This is a very pleasant review for me. I have been following O’Malley’s Scott Pilgrim books for several years now. Some criticized the art. I loved how the manga stylings soften the reader for the all-out video game inspired craziness of the climactic ‘versus’ battles. Then there were complaints that Pilgrim fans are nothing more than hipster doofuses. For that read it is a comic where the characters don’t wear their underwear over their trousers. I feel the reviews I have written for this blog don’t give proper due credit to the collaborative spirit of matching dialogue to sequential art in comics. With Scott Pilgrim there is no disjunct. This is O’Malley’s vision, from the words to the pencils, the complete package.

Scott is a twenty-four year old slacker living in Toronto, who plays bass in his friend Stephen Stills’ band Sex Bob-Omb. He shares a one-bedroom apartment with the sardonic Wallace Wells. Throughout the series he continues to experience strange flashbacks to a fight with a shadowy figure named Gideon. When he falls for American delivery girl Ramona, he becomes a target for the League of Evil Ex-Boyfriends. As the series progressed, with each volume ending with a versus battle against a videogame boss ex of Ramona’s, it became clear that Gideon is the mastermind behind all of Scott’s problems.

As this is the final volume of the series, I feel I cannot detail exactly what happens in this book. This is a spoiler free review. I will say that we finally find out why Scott cannot remember much from his past. What Ramona’s relationship with Gideon actually is. Will anyone ever notice Young Neil? Why does Ramona’s head suddenly light up with a mysterious glow?

The fifth title Scott Pilgrim Vs The Universe ended on a sweetly melancholic note, so I was curious as to how O’Malley would wrap this up, with a bang, or a whimper? I should not have worried. Scott Pilgrim’s Finest Hour ties up every loose end in a neat little bow. O’Malley’s art also continues to impress. There are plenty of references to old Nintendo game titles for nostalgia’s sake. I guess you either get the associations O’Malley packs his panels with, or you don’t. His pencils are deceptively childlike, similar to Nicholas Gurewitch’s Perry Bible Fellowship (which has also flirted with video game nostalgia), or Osamu Tezuka’s Buddha.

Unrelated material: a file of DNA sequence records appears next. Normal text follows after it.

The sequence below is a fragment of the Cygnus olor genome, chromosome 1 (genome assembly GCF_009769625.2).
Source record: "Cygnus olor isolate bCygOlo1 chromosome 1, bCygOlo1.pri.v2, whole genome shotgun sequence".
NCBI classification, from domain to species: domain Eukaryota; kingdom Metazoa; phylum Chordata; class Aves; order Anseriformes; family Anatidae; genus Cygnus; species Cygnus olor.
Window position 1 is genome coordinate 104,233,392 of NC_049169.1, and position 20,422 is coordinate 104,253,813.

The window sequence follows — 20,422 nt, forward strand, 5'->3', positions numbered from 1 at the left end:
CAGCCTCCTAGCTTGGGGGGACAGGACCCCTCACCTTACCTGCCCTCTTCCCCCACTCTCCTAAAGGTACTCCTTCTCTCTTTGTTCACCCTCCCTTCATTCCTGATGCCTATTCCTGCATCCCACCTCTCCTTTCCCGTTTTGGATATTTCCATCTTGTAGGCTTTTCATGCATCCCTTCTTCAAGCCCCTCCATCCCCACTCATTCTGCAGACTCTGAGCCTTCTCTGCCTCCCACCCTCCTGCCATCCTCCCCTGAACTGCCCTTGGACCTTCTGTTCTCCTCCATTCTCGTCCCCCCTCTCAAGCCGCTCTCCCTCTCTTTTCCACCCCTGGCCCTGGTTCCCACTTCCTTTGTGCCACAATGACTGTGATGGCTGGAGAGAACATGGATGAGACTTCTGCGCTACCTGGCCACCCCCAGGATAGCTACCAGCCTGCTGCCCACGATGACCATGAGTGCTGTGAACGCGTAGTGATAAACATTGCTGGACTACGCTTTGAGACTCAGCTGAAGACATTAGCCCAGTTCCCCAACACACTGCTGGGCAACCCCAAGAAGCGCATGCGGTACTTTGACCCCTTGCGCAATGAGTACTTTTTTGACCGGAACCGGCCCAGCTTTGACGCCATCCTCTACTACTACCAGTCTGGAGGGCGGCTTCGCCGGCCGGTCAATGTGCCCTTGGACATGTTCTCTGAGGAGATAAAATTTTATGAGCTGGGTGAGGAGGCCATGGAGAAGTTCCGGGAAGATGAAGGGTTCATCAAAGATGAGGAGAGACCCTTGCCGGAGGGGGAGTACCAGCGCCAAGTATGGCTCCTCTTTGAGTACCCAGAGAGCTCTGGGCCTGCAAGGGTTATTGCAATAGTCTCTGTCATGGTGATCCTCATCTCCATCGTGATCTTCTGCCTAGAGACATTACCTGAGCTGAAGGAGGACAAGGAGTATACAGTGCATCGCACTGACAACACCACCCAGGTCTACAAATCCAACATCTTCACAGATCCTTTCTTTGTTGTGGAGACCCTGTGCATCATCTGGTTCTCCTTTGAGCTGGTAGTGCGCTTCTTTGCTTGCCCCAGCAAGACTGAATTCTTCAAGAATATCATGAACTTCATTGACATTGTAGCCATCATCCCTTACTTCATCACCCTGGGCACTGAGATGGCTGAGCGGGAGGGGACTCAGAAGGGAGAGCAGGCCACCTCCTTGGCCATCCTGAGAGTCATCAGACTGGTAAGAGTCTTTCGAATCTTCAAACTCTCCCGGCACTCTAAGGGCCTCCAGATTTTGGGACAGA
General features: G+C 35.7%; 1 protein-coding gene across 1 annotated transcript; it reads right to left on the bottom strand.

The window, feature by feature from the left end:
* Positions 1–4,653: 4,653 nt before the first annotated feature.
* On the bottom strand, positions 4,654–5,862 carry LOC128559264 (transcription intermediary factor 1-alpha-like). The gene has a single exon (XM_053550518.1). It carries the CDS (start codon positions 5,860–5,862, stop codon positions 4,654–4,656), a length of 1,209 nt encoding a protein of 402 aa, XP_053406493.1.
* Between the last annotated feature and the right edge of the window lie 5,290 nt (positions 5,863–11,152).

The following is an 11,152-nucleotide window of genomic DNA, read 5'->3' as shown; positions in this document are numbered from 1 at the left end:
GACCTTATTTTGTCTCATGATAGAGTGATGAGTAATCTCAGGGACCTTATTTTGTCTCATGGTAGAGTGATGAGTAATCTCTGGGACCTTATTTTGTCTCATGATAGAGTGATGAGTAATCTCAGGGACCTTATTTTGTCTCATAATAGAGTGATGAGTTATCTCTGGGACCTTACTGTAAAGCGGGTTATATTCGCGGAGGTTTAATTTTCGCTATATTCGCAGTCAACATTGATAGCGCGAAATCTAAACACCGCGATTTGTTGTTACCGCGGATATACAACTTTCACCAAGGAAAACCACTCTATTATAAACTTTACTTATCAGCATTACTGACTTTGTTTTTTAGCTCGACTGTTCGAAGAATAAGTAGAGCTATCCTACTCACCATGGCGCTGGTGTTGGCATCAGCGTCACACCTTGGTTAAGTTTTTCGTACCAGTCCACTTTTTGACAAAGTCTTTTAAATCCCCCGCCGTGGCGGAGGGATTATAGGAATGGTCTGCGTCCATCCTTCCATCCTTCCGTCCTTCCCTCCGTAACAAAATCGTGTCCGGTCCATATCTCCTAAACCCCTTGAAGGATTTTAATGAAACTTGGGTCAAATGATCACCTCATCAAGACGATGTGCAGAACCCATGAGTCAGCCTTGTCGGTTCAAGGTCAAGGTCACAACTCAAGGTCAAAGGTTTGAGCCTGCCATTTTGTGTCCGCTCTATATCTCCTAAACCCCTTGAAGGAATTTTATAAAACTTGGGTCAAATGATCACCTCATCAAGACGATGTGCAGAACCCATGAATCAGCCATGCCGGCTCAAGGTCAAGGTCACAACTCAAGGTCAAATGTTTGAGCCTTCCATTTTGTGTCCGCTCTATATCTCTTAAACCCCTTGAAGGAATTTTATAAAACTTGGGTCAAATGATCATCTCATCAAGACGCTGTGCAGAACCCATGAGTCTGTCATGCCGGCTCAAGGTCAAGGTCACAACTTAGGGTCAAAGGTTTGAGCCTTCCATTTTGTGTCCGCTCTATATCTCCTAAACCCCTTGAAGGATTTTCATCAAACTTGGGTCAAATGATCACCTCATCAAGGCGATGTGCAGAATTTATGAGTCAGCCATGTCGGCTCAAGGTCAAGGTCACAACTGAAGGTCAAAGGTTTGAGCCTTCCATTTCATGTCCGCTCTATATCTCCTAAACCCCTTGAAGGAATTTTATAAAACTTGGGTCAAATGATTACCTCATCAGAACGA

My only remaining concern now is, how will Edgar Wright top this for his film, which is due to be released later this month? See Bryan Lee O’Malley still had not finished writing the series when Wright came on board for the film version. So Scott Pilgrim Vs. The World starring Michael Cera as our slacker hero and Mary Elizabeth Winstead as Ramona Flowers, was scripted with a different ending. From what we have seen in trailers so far, Wright has nailed the video game visuals. The characters are also excellently cast, with Chris Evans as the egotistical actor Lucas Lee particularly inspired. However, I wonder if Wright realized that O’Malley intended for Scott and Ramona to team up, their romance finding its ultimate expression in a co-op battle with the Final Boss of the series.

With the final pages of this book Scott Pilgrim achieves that perfect balance between sentiment and fantasy. It’s a work of bathos, wryly humourous and packed with enough cartoonish violence to satisfy any action junkie. Like it, I loved it!

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